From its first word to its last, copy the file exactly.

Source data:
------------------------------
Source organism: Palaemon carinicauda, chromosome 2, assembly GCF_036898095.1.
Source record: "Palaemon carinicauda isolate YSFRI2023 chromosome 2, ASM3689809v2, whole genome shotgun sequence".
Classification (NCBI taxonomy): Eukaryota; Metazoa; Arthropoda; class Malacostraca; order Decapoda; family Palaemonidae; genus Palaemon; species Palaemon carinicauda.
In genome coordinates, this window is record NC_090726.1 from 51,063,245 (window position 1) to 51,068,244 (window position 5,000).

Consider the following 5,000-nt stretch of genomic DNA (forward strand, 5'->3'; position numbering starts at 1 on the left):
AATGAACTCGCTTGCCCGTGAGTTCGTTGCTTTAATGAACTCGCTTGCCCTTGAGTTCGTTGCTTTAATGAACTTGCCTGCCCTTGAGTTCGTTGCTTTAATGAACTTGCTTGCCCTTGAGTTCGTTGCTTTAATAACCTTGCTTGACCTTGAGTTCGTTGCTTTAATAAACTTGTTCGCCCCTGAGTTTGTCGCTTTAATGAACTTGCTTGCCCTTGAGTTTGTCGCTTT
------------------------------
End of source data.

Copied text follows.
Source organism: Palaemon carinicauda, chromosome 2, assembly GCF_036898095.1.
Source record: "Palaemon carinicauda isolate YSFRI2023 chromosome 2, ASM3689809v2, whole genome shotgun sequence".
Classification (NCBI taxonomy): Eukaryota; Metazoa; Arthropoda; class Malacostraca; order Decapoda; family Palaemonidae; genus Palaemon; species Palaemon carinicauda.
In genome coordinates, this window is record NC_090726.1 from 51,063,245 (window position 1) to 51,068,244 (window position 5,000).

Consider the following 5,000-nt stretch of genomic DNA (forward strand, 5'->3'; position numbering starts at 1 on the left):
AATGAACTCGCTTGCCCGTGAGTTCGTTGCTTTAATGAACTCGCTTGCCCTTGAGTTCGTTGCTTTAATGAACTTGCCTGCCCTTGAGTTCGTTGCTTTAATGAACTTGCTTGCCCTTGAGTTCGTTGCTTTAATAACCTTGCTTGACCTTGAGTTCGTTGCTTTAATAAACTTGTTCGCCCCTGAGTTTGTCGCTTTAATGAACTTGCTTGCCCTTGAGTTTGTCGCTTT